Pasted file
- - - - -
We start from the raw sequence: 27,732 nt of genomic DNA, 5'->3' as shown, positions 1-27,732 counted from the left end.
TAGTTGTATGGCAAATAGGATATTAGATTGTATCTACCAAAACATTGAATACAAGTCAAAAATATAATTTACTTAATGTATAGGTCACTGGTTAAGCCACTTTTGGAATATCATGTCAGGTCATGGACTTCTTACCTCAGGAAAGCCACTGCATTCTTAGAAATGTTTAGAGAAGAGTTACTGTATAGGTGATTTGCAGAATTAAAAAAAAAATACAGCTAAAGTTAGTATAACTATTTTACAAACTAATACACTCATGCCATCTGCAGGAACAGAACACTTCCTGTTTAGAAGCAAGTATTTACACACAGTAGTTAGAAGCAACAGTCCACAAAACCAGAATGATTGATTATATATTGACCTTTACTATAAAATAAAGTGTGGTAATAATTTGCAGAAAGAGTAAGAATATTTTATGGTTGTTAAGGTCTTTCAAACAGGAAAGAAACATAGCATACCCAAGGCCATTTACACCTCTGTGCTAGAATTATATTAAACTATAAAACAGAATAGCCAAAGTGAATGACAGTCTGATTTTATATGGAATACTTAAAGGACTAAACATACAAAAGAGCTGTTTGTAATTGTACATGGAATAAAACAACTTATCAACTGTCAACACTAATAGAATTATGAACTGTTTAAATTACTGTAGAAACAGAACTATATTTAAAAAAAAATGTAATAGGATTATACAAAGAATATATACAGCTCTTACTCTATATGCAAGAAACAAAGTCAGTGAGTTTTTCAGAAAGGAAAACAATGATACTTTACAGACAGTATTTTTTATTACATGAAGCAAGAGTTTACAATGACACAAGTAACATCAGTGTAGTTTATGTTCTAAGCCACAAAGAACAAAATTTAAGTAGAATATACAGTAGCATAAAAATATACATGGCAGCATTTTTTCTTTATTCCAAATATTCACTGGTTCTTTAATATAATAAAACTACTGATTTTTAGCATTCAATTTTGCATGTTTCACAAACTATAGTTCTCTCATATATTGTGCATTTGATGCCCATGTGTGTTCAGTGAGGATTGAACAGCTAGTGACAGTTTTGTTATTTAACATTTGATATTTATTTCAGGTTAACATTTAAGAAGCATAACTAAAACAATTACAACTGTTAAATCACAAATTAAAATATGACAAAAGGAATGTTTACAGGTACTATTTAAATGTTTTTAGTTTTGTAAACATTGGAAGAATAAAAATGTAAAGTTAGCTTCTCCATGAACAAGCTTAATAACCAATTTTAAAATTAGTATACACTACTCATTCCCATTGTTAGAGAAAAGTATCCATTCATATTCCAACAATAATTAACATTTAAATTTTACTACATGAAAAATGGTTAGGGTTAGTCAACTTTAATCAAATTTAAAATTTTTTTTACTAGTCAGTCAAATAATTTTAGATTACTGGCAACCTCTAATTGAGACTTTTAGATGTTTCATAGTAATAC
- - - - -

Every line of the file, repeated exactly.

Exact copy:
We start from the raw sequence: 27,732 nt of genomic DNA, 5'->3' as shown, positions 1-27,732 counted from the left end.
TAGTTGTATGGCAAATAGGATATTAGATTGTATCTACCAAAACATTGAATACAAGTCAAAAATATAATTTACTTAATGTATAGGTCACTGGTTAAGCCACTTTTGGAATATCATGTCAGGTCATGGACTTCTTACCTCAGGAAAGCCACTGCATTCTTAGAAATGTTTAGAGAAGAGTTACTGTATAGGTGATTTGCAGAATTAAAAAAAAAATACAGCTAAAGTTAGTATAACTATTTTACAAACTAATACACTCATGCCATCTGCAGGAACAGAACACTTCCTGTTTAGAAGCAAGTATTTACACACAGTAGTTAGAAGCAACAGTCCACAAAACCAGAATGATTGATTATATATTGACCTTTACTATAAAATAAAGTGTGGTAATAATTTGCAGAAAGAGTAAGAATATTTTATGGTTGTTAAGGTCTTTCAAACAGGAAAGAAACATAGCATACCCAAGGCCATTTACACCTCTGTGCTAGAATTATATTAAACTATAAAACAGAATAGCCAAAGTGAATGACAGTCTGATTTTATATGGAATACTTAAAGGACTAAACATACAAAAGAGCTGTTTGTAATTGTACATGGAATAAAACAACTTATCAACTGTCAACACTAATAGAATTATGAACTGTTTAAATTACTGTAGAAACAGAACTATATTTAAAAAAAAATGTAATAGGATTATACAAAGAATATATACAGCTCTTACTCTATATGCAAGAAACAAAGTCAGTGAGTTTTTCAGAAAGGAAAACAATGATACTTTACAGACAGTATTTTTTATTACATGAAGCAAGAGTTTACAATGACACAAGTAACATCAGTGTAGTTTATGTTCTAAGCCACAAAGAACAAAATTTAAGTAGAATATACAGTAGCATAAAAATATACATGGCAGCATTTTTTCTTTATTCCAAATATTCACTGGTTCTTTAATATAATAAAACTACTGATTTTTAGCATTCAATTTTGCATGTTTCACAAACTATAGTTCTCTCATATATTGTGCATTTGATGCCCATGTGTGTTCAGTGAGGATTGAACAGCTAGTGACAGTTTTGTTATTTAACATTTGATATTTATTTCAGGTTAACATTTAAGAAGCATAACTAAAACAATTACAACTGTTAAATCACAAATTAAAATATGACAAAAGGAATGTTTACAGGTACTATTTAAATGTTTTTAGTTTTGTAAACATTGGAAGAATAAAAATGTAAAGTTAGCTTCTCCATGAACAAGCTTAATAACCAATTTTAAAATTAGTATACACTACTCATTCCCATTGTTAGAGAAAAGTATCCATTCATATTCCAACAATAATTAACATTTAAATTTTACTACATGAAAAATGGTTAGGGTTAGTCAACTTTAATCAAATTTAAAATTTTTTTTACTAGTCAGTCAAATAATTTTAGATTACTGGCAACCTCTAATTGAGACTTTTAGATGTTTCATAGTAATAC